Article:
import (`./non-existing.js`)
   .catch((err) => {
     console.log(err.message); // "Importing a module script failed."
     // apply some logic, e.g. show a feedback for the user

Since the recent time, the browsers/Node.js didn’t provide you any information if some of your Promises was rejected and you didn’t handle that. So the community introduced the ability to have a global handler, without which you have errors in browser console, or in the case of Node.js application is terminated with a non-zero code.

Here how you can add the global unhandled Promises listener:

window.addEventListener("unhandledrejection", (event)=> {
  console.warn(`WARNING: Unhandled promise rejection. Reason: ${event.reason}`);
// process.on('unhandledRejection'... in case of Node.js

Other caveats

Let’s discuss the relative paths in the import() specifier. As you may expect, it is relative to the file, from which it is called. It may lead to the caveats when you want to import a module from a different folder and a method to do it is in some third location (e.g. a utils folder or similar).

Let’s consider the following folder structure and the code:

// utils.js - is used to load a dependency
export const loadDependency = (src) => {
    return import(src)
        .then((module) => {
            console.log('dependency is loaded');
            return module;

// inner.js - the main file we will use to test the passed import() path
import {loadDependency} from '../utils.js';

// Failed to load resource, as import() is called in ../dependency.js

loadDependency('./dependency.js');// Successfully loaded


As it is shown in the demo, the import() specifier is always relative to the file it’s called from, so always keep in mind this fact to avoid unexpected bugs.


  • import() specifier is always related to the file its called

Support and polyfills

For now, import() has little browser support. Node.js is considering adding this feature which may look something like require.import().

To detect if it’s supported in a particular browser or Node.js, run the following code or try the demo:

let dynamicImportSupported = false;
 dynamicImportSupported = true;


Regarding the polyfills, module-loading community prepared an importModule function solution, which gives similar functionality to import():

function importModule(url) {
  return new Promise((resolve, reject) => {
    const script = document.createElement("script");
    const tempGlobal = "__tempModuleLoadingVariable" +
    script.type = "module";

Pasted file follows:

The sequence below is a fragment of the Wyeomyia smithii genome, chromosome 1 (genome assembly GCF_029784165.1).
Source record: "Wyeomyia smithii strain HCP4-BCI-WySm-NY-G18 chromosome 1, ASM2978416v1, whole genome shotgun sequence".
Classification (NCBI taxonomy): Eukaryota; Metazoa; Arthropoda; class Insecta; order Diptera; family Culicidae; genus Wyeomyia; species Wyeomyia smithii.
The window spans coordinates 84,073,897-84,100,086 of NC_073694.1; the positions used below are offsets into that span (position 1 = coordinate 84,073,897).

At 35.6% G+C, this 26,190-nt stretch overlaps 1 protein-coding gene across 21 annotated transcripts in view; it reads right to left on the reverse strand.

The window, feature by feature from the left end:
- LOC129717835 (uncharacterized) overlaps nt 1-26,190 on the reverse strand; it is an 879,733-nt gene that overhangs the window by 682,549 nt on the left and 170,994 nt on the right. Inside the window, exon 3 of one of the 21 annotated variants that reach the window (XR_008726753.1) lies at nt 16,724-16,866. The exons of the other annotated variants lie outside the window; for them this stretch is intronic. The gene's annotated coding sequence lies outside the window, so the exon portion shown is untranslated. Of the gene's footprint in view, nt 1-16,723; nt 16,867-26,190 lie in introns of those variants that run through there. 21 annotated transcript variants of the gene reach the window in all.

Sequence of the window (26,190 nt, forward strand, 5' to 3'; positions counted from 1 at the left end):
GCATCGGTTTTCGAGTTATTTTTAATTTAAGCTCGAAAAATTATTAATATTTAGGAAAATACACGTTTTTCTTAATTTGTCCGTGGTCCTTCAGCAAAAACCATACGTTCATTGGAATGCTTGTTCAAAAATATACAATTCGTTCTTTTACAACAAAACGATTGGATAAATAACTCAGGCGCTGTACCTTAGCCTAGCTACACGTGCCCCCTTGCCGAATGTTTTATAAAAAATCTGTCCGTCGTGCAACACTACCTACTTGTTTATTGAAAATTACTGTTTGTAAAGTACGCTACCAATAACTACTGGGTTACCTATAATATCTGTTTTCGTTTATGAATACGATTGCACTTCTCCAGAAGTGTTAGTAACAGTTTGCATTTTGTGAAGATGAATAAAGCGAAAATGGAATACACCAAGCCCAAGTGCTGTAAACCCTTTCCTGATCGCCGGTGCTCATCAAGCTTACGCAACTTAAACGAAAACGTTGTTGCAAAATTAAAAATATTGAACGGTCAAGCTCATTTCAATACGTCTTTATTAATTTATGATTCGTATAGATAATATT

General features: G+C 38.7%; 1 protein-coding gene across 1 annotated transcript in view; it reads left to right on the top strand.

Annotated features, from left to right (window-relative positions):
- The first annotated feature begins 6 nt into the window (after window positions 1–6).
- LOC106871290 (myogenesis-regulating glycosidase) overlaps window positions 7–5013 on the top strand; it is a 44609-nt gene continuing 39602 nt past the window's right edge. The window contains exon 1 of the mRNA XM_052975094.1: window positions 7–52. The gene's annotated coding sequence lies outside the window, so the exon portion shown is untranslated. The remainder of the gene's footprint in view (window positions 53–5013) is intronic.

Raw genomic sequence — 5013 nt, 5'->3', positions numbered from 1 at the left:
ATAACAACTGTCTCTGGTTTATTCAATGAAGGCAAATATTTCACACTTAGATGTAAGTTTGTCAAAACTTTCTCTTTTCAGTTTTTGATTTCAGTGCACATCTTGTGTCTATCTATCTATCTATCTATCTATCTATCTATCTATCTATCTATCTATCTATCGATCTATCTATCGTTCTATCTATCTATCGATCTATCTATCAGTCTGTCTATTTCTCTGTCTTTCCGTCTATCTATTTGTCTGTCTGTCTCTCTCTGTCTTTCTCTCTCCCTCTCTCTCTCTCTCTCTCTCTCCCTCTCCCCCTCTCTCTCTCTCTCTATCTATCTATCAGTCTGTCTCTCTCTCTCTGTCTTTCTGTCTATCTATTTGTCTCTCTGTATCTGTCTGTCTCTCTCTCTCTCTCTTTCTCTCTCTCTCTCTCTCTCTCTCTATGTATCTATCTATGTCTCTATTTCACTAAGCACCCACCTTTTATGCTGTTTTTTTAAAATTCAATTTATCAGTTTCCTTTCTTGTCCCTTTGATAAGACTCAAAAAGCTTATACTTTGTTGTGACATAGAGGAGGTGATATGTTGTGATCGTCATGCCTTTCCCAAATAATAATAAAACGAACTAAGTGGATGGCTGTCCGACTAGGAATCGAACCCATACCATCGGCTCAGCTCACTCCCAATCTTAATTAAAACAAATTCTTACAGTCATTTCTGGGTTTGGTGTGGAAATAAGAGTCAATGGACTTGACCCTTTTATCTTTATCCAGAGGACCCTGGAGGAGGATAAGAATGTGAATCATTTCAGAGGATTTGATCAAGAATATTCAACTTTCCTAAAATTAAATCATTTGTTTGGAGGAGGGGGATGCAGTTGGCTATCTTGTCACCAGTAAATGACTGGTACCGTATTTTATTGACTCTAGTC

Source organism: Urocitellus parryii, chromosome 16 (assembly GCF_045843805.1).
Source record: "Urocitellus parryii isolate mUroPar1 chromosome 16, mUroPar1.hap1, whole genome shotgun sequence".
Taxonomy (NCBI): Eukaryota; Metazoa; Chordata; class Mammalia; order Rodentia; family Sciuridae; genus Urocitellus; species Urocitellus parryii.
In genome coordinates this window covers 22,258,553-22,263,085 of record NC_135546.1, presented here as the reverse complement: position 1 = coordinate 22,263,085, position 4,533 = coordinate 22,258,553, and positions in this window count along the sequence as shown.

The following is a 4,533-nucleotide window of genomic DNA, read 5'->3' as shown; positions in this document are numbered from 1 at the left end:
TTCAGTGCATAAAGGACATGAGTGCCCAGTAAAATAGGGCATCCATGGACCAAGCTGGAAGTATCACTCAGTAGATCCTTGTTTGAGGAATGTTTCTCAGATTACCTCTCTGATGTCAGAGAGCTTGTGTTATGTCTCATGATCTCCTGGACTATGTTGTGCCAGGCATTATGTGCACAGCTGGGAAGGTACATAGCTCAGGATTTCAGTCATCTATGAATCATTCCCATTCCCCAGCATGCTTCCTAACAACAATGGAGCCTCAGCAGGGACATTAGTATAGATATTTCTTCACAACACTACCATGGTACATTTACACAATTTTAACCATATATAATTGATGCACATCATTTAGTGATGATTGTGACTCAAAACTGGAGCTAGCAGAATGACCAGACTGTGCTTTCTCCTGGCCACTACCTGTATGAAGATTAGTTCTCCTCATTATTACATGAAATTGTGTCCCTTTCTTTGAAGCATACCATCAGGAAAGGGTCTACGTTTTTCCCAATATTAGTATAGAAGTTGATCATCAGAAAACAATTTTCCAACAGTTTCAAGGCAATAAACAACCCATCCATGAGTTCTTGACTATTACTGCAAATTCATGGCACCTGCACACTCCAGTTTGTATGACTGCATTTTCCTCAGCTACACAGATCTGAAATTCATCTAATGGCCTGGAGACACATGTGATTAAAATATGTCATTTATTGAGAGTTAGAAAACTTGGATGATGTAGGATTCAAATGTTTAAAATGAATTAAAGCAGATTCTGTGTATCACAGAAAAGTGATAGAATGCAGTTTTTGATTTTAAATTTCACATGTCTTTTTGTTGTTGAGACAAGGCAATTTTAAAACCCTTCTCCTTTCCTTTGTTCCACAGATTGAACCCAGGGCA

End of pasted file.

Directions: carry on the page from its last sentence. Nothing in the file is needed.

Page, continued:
script.textContent = `import * as m from "${url}"; window.${tempGlobal} = m;`;

    script.onload = () => {
      delete window[tempGlobal];

    script.onerror = () => {
      reject(new Error("Failed to load module script with URL " + url));
      delete window[tempGlobal];


But the solution has many problems, so you can check it just for a common knowledge.

Babel provides the dynamic-import-webpack plugin for such a syntax, which you can install and your import() operators will be processed by it.

Webpack 2 supports code splitting using dynamic import() out of the box, where previously you used require.ensure

importScripts(urls) alternative

In Worker / ServiceWorker scripts importScripts(urls) interface is used to synchronously import one or more scripts into the worker’s scope. It’s syntax is quite simple:

importScripts('foo.js', 'bar.js' /*, ...*/);

You may think about import() as an advanced, asynchronous and non-blocking version of importScripts().

Everything noticeable for the community regarding that is, that when a Worker type is “module”, then try of the importScripts usage throws a TypeError exception.

As the dynamic import works everywhere, it’s a nice idea to start reworking any importScripts() usages to the dynamic import() when it works in all the supported browsers. Also double check the scope, in which module is executed to avoid problems.

In the end

Dynamic import() brings us the additional power to use the ES modules in an asynchronous way. To load them dynamically or conditionally depending on our needs, which gives us the ability to create even more advantage apps faster and better.

Webpack 2 uses this API and it’s currently on the Stage 3 with the already existing implementation in the browser, which means very soon the spec is supposed to become a standard.

Here are the additional links for you:

P.S.: You can also read my next article, where I describe the nomodule script attribute, which was introduced to have a way to painlessly start migrating to ES modules till they are supported in all the browsers: Native ECMAScript modules: nomodule attribute for the migration.